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Well I did the scientific thing, and put the clear pots in dark pots for the past fews days. The roots turned silvery white. I still see no green anywhere else in the pots. I guess the roots were photosynthesizing and now they are not. My next color question is the leaves, since everyone's description of healthy phal leaves differs- bright-emerald, light grass-green, etc. if someone has a photo already in the gallery with a good color (and yes, I know monitors vary but the intensity should be approximately right) for healthy phals, please LMK.
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Old 11-14-2006, 12:22 AM
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Thank you Atcrosby for mentioning the darker pots until the algae dies. I've had this problem,especially in the greenhouse and tried the hydrogen peroxide solution, and physan to control it.Doesn't work well enough or fast enough. I don't want to overdo it with either of these methods. Until I acquire enough new mix to repot them all[Imade the clear pot error] to keep me from overwatering and now need a lot of medium for repotting, as I have a lot of them. I'll try this and repot as I can afford to. Thanks! Lucinda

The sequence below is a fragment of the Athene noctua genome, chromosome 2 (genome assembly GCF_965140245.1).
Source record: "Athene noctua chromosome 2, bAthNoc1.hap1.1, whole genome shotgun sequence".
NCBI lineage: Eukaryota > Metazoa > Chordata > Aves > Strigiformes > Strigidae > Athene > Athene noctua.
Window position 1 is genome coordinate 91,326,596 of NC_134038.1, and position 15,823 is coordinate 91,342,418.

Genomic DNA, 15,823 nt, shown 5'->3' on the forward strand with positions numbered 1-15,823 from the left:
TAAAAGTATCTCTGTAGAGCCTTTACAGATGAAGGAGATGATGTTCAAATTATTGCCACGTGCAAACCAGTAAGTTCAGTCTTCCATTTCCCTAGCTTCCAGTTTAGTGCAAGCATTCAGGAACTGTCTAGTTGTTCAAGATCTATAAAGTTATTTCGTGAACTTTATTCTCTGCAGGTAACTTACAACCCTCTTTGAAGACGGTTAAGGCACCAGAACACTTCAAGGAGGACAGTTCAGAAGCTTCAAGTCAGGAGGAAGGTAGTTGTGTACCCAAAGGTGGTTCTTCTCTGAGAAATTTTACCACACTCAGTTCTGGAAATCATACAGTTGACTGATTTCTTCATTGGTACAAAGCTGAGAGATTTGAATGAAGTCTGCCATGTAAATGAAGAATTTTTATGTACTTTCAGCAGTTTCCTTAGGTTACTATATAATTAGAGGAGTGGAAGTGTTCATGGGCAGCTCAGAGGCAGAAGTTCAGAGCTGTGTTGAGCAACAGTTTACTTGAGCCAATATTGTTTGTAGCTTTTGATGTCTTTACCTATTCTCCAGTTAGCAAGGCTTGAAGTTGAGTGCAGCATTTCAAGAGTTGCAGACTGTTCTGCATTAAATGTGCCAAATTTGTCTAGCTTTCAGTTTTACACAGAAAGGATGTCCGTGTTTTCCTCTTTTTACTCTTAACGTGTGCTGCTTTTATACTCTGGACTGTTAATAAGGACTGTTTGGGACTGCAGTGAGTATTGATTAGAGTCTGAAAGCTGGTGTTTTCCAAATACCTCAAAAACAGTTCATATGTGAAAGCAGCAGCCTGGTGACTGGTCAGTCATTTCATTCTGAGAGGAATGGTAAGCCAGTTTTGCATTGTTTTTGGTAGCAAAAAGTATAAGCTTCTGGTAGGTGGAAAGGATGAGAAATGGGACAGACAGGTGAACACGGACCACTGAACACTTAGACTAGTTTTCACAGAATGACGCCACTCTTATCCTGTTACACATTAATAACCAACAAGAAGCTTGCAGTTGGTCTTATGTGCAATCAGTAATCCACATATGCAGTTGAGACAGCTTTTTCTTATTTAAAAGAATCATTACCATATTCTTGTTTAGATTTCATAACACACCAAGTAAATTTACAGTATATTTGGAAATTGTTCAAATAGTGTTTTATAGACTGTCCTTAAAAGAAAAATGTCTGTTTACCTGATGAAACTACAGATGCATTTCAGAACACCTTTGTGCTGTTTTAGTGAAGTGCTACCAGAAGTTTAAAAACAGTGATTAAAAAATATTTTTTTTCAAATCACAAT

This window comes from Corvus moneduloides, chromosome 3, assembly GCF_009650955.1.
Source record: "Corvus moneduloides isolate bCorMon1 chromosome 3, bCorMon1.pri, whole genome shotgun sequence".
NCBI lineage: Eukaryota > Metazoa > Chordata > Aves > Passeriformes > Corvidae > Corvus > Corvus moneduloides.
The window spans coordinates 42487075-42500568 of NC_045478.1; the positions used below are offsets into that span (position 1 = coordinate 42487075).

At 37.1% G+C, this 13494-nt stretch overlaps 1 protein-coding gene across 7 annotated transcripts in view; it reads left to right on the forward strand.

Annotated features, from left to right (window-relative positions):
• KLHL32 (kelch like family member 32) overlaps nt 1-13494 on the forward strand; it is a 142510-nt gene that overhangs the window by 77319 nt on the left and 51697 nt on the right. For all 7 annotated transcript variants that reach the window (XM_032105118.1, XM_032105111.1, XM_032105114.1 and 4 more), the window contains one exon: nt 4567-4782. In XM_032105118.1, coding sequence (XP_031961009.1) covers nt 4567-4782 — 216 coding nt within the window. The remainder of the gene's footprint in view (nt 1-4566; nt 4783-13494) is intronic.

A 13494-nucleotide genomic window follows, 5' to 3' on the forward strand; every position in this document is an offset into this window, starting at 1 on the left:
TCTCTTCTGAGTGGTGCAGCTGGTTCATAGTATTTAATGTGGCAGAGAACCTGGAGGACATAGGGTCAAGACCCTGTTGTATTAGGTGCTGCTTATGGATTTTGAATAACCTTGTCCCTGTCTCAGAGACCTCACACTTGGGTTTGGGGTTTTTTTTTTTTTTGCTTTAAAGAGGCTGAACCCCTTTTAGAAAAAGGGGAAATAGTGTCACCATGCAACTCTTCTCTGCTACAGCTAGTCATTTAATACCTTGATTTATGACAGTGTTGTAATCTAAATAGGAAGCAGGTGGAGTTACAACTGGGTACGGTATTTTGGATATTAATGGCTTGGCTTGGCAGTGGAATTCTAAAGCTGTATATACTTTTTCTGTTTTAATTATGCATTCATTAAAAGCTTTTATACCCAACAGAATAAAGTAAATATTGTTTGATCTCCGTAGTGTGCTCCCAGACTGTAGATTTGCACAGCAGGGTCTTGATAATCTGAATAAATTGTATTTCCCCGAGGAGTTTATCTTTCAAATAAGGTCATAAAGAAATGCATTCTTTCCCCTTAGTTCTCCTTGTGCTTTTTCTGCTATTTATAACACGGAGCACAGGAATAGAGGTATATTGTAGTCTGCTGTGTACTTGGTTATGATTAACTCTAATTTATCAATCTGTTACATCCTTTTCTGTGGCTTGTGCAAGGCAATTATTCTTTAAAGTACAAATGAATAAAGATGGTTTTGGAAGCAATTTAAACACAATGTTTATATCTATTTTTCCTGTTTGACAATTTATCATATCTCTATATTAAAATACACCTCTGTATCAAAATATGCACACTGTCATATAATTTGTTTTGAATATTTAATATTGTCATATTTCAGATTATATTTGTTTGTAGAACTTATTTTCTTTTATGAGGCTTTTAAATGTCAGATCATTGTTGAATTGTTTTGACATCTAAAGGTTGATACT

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Old 11-14-2006, 01:08 AM